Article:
'Belle' May Be a Period Film, But its Race Relations Story is Still Relevant Today

As someone who spent a chunk of her childhood living with her half-black cousin at her grandparents' house in a suburban Connecticut, Amma Asante's moving second film, Belle (in theaters May 2), immediately registered as a must-see. The story of a mixed race, illegitimate child of a nobleman and black slave, raised within the confines of her father's aristocratic birthright, Belle transcends its roots as a period film and punctuates its Jane Austen flair with a far bigger, more important discussion at its heart. That is to say, what it means to be an "other," particularly someone who cannot be blanketly categorized.

Because when people cannot be easily defined, it creates conflict. Dido suffered through it relentlessly and uniquely given the time. Dido Elizabeth Belle Lindsay (Gugu Mbatha-Raw) was the illegitimate, mixed race daughter of Admiral Sir John Lindsay (Matthew Goode). In a world so often — and easily — regulated by its cut-and-dry societal rules, Dido was a bit of an anomaly. Thanks to her race and status, she was raised in aristocracy but shunned from many of the typical traditions afforded those with nobel social standing. Frozen between two worlds where she is essentially neither black or white enough to exist as has already been socially constructed, Dido must wade through these waters alone in order to find — and help create — a world that is better to those who are not born into luxury or able to achieve it (thanks to their white skin).

People like Dido and my cousin face an enormous challenge that most people — especially us white folk — never come in contact with. Though nowhere even close to as abhorrent as many folks treated Dido throughout her lifetime, even at a young age I was aware of people's inability to process ("You can't possibly be really related for real"; "How can she be your cousin? She's black") my cousin's color with her familial and social environment. So, too, where the folks that made up Dido's world. Raised by her aristocratic great-uncle Lord Mansfield (Tom Wilkinson) and his wife (Emily Watson), Dido's lineage afforded her certain privileges, but her skin color prevented her from many of the typical traditions provided by noble standing. She was told she could likely forget about marriage; forced to dine away from her family when aristocratic guests were in town; she could not be presented at court like her cousin Elizabeth (Sarah Gadon), with whom she grew up with and shared an incredibly deep bond. And even if she could find a suitor, he would have to be of high enough social standing to be "worthy" of her and her familial upbringing — forcing her into a corner all the more.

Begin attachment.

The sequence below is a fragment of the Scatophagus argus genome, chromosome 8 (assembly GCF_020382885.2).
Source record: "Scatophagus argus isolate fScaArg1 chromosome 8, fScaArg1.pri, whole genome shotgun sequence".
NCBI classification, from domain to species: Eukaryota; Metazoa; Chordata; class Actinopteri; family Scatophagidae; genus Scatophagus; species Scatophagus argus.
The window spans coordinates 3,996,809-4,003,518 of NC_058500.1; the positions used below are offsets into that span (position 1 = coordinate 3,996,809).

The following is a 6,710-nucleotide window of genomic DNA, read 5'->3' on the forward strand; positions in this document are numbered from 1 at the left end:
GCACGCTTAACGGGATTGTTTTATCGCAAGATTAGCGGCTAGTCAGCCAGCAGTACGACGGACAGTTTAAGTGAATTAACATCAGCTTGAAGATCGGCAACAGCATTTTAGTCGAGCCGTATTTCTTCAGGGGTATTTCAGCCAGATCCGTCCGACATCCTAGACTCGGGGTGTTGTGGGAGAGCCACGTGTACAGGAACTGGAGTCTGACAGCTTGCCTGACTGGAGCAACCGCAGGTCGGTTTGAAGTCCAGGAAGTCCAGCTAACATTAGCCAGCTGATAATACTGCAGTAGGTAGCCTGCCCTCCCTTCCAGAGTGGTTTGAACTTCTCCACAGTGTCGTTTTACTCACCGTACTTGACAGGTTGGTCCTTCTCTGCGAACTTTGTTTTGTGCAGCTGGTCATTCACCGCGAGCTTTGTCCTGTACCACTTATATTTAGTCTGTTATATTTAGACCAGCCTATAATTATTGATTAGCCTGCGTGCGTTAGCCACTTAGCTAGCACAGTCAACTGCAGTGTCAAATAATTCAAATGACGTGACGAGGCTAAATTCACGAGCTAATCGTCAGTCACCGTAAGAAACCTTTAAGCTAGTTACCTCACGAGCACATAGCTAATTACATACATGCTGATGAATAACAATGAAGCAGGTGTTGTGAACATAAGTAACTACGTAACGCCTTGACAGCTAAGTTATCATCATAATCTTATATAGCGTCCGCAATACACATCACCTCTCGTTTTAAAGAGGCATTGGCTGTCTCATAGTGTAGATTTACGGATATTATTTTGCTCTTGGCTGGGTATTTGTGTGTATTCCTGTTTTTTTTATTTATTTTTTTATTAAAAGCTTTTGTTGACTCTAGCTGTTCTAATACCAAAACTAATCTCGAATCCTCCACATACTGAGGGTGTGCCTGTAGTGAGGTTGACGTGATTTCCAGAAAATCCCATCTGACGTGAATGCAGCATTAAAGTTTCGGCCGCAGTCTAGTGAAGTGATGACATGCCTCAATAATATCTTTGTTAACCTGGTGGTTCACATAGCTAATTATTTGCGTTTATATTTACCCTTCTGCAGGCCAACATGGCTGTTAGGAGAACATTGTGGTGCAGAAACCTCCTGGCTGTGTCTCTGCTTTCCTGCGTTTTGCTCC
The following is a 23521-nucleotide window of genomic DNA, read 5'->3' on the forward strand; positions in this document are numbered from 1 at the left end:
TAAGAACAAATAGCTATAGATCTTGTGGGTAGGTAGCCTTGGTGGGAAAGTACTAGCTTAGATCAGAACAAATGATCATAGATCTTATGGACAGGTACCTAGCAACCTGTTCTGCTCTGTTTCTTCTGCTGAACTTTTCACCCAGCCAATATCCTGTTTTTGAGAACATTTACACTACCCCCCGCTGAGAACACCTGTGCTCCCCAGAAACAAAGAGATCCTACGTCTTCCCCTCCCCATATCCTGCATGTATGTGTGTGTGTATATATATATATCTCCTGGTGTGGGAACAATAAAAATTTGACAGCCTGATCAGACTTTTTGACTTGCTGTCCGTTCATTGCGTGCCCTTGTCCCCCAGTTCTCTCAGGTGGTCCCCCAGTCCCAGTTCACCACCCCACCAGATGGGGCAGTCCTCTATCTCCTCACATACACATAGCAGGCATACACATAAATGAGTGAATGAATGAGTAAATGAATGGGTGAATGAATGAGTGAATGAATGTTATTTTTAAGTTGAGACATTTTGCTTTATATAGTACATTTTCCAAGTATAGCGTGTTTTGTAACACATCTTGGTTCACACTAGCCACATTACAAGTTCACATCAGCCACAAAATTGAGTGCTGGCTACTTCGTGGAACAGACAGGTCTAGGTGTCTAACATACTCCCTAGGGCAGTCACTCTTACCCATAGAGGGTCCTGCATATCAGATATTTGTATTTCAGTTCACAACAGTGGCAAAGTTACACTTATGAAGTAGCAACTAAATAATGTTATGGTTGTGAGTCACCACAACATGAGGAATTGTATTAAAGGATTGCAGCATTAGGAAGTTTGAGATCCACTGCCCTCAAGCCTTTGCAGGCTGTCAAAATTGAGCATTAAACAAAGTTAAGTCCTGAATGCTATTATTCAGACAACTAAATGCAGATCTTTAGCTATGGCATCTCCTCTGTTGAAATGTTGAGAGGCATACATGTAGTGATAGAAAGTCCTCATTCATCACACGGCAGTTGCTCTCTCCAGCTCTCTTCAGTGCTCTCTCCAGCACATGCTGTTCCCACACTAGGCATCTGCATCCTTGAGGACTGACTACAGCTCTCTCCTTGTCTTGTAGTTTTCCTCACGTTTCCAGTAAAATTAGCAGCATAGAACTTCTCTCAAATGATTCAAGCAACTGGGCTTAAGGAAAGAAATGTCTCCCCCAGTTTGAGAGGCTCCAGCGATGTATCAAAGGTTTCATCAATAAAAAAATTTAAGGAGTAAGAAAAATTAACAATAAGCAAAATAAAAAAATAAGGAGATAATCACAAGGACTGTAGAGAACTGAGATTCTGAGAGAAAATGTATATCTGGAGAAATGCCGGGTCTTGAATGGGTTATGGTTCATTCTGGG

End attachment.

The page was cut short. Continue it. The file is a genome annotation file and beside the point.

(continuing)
What makes the film timely for a modern audience is the fact that perception problems are still very much an issue for black people today. Dido must constantly fight against two diametrically opposed perceptions of who she is while still being perceived as inadequate in both arenas, because of the other. She's too white to be black, too black to be a fully accepted noblewoman. And, frankly, that's not all that far-off from the struggle of many black people today, photoshopped to look whiter, represented as criminals, video vixens, and — from time to time — pre-packaged as the all-knowing Magical Negro, come to aid the white person's coming-of-age. They're so often unable to rebuff those stereotypes and self-actualize because they've long been distilled down tropes or ideas in order for white people to understand them. So much of their experience rests upon the perceptions of other people they encounter, and so, too, was Dido's struggle.

As shown throughout the film by the integration of artwork (actual portrait, above, of Dido and her cousin Elizabeth notwithstanding), black members of society at the time were always seen as physically below their white counterparts — a visual reaffirmation of their social standing. Today, black people are still struggling against the push and pull of society's pre-determined delineations for them. Even in roles of power, like, say President of the United States of America: Barack Obama's blackness, rather than his personhood, is often the first place people go to discuss him in relation to his actions as a leader. Often, he is either too black or not black enough for mouthpieces commenting on the matter.

What helped Dido's case was her proximity to those who could affect change. Her great-uncle Lord Mansfield was Lord Chief Justice in England at the time, and presided over a case regarding whether or not slaves could be defined as property. With the help of an idealistic vicar's son determined to change this perception, Dido was able to, simply by existing and asserting her personhood, inform Lord Mansfield's opinion on the matter and in turn help shape the course of history.

Without people like Dido, who contain a dynamic understanding of the duality of human existence, we as a human society, cannot move forward. A film like Belle does this triumphantly, because it proves the error in thinking of humans as anything other than people first. Even if not with a malicious intent — or even if done in the name of protection — the use of race, gender, or socio-economic status as some sort of societal markers doesn't shield the "other" person from the evil of others, rather it allows it to continue and flourish. Shying away from that conflict only breeds further ignorance. Belle is a refusal to do just that, with Dido Elizabeth Belle Lindsay a champion worth knowing about.

Belle opens in limited release May 2, 2014.

Image: Fox Searchlight [1]; Wikipedia [1]